Tip #9: Diversify And Protect Your Portfolio
Before a recession comes, in an ideal world, you’d have a well-diversified investment portfolio. Hopefully, you’ve already entered that environment and are ready to face the next recession with as little stress as possible. If you don’t live in that environment and are concerned about any of your assets, there are specific steps you may take to decrease your risk. To reduce your risk and keep your money secure, look for defensive, recession-resistant assets (like the ones listed above).
Tip #10: Your 401(k) Contribution Limit Has Been Exceeded
Should you maintain putting money into your 401(k) account during a downturn or put it towards something else? Don’t quit donating is the quick answer. According to financial expert Charlotte Geletka of Silver Penny Financial, “the ideal time to invest in your 401k is when the stock market is down.” When equities are down, it’s a good idea to consider raising your contribution amount because your money will go further. It’s a long-term investing plan that pays off in a downturn.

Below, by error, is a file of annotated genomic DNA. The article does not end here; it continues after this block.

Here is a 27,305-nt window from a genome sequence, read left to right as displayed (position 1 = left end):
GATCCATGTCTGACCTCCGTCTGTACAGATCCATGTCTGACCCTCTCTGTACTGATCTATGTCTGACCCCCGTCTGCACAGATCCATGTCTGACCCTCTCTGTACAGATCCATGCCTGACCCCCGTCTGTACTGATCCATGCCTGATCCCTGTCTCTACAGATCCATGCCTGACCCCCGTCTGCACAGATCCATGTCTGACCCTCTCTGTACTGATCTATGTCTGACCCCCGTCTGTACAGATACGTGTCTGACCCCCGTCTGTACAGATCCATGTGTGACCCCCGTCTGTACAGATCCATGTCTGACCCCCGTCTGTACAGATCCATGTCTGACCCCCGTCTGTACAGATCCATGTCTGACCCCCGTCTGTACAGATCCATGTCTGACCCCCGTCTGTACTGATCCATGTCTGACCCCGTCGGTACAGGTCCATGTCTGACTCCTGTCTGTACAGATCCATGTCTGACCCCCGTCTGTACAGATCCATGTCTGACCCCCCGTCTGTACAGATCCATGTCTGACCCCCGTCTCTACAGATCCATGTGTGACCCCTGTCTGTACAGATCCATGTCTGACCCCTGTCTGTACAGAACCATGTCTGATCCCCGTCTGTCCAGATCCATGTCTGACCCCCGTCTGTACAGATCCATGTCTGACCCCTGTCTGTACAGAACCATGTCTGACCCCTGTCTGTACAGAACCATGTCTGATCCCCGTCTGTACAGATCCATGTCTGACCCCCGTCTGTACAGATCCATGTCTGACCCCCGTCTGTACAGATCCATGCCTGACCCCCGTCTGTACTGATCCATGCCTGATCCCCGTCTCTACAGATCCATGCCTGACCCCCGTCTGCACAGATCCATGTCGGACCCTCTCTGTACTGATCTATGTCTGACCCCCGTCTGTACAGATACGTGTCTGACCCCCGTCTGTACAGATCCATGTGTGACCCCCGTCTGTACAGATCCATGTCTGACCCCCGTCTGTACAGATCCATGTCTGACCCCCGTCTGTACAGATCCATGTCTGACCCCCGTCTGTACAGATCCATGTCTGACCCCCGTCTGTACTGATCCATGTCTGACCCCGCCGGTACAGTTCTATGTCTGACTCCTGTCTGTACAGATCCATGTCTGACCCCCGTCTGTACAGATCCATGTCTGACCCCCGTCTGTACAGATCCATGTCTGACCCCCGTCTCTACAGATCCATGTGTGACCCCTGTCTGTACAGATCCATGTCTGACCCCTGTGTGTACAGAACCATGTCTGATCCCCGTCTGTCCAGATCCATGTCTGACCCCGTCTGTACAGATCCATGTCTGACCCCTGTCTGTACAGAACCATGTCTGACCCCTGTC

Tip #11: Now Stay Full of Cash
Cash not only gives you freedom, but it also gives you peace of mind. Cash is essentially risk-free in a down market. While money in a money market or savings account won’t generate much interest, it’s an excellent short-term answer for being defensive during a downturn.
Keep in mind that this is not a medium- to a long-term plan. You’ll want to reinvest that money whenever the economy improves. The longer your money remains in a low-interest savings account, the less purchasing power it has.